Quinn returns fire in a war of words

STEVE BUFFERY -- Toronto Sun

, Last Updated: 11:25 AM ET

 Pat Quinn is convinced that the boy from Flin Flon is spewing a lot of flim flam.

The war of words -- it's more like an amusing skirmish -- between the Maple Leafs coach and Philadelphia Flyers general manager Bob Clarke escalated yesterday with Quinn responding to Clarke's latest verbal salvo.

Clarke, undoubtedly the highest profile celebrity to claw his way out of the northern Manitoba metropolis of Flin Flon, said on Thursday that Quinn was trying to influence the officiating in the Eastern Conference semi-final.

"What Pat has done after every game is cry and whine about the officiating," Clarke said, suggesting that the refs had turned a blind eye to some of the more outrageous Leafs atrocities in Game 3, a 4-1 Toronto win. "And (Ed) Belfour is the same. It paid off for them."

When asked to respond to Clarke's accusations, a slightly irritated Quinn said: "You've been taking his Kool-Aid.

"He needs a new gripe. He does that every year, it doesn't matter who he's playing.

"Look up your old notes. I get tired of listening to it. It's the same gripe all the time. My goodness."

Quinn scoffed at suggestions that anyone could influence the referees.

"They do their jobs," he said. "They're not intimidated by someone like me."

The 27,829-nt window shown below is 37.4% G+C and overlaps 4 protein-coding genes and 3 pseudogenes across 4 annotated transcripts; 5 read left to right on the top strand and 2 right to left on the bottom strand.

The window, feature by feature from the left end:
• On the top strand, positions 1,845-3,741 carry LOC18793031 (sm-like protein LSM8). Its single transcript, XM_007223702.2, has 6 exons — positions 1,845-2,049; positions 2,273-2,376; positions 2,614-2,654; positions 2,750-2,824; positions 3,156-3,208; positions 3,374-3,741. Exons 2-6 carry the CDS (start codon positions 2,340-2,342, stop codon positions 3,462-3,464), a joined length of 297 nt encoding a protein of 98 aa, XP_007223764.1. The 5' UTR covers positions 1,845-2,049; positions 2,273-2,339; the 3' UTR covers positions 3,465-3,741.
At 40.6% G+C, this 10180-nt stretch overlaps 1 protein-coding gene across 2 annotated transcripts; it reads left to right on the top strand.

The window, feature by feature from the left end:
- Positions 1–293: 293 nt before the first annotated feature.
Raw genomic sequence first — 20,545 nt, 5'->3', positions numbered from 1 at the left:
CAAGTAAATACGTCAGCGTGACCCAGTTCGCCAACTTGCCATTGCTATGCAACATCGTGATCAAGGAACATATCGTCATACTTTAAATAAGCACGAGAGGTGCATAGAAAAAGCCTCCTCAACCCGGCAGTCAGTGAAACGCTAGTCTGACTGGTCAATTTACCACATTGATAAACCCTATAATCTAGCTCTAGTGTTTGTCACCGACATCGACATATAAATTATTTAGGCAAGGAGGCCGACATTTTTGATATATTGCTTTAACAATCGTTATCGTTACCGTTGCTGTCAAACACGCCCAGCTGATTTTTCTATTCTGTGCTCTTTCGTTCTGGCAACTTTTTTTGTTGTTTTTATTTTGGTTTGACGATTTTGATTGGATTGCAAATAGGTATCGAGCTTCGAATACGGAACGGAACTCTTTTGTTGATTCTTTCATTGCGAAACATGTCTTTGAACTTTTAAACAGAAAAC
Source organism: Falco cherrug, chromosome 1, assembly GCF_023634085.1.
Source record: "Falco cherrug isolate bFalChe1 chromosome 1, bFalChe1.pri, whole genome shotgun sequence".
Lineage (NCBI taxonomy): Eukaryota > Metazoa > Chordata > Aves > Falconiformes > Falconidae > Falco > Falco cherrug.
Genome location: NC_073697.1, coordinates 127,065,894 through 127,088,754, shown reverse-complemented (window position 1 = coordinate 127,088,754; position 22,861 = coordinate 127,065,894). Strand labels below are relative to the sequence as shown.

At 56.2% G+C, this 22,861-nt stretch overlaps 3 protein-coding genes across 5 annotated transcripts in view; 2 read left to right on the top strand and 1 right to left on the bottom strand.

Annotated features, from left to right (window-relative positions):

Still, in last night's game, Clarke's words seemed to ring somewhat true as his Flyers were hit with a series of iffy penalties and no-calls in the first period. Alexander Mogilny was not penalized when he two-handed Branko Radivojevic after the Flyer took a high stick penalty.

A short while later, Mats Sundin and Philly defenceman Vladimir Malakhov went at it for a couple of minutes during a shift and only the Flyer was penalized for roughing.

After Keith Primeau took a cross checking penalty to give the Leafs a two-man advantage, Clarke was shown on TV, shaking his head in frustration.

Flyers coach Ken Hitchcock waded into the controversy, with his unique brand of humour, of course, suggesting that Quinn and Clarke needed to get together for a group hug.

"It's playoffs," he said. "Everybody's looking for an edge. Midnight calls are rolling everywhere."


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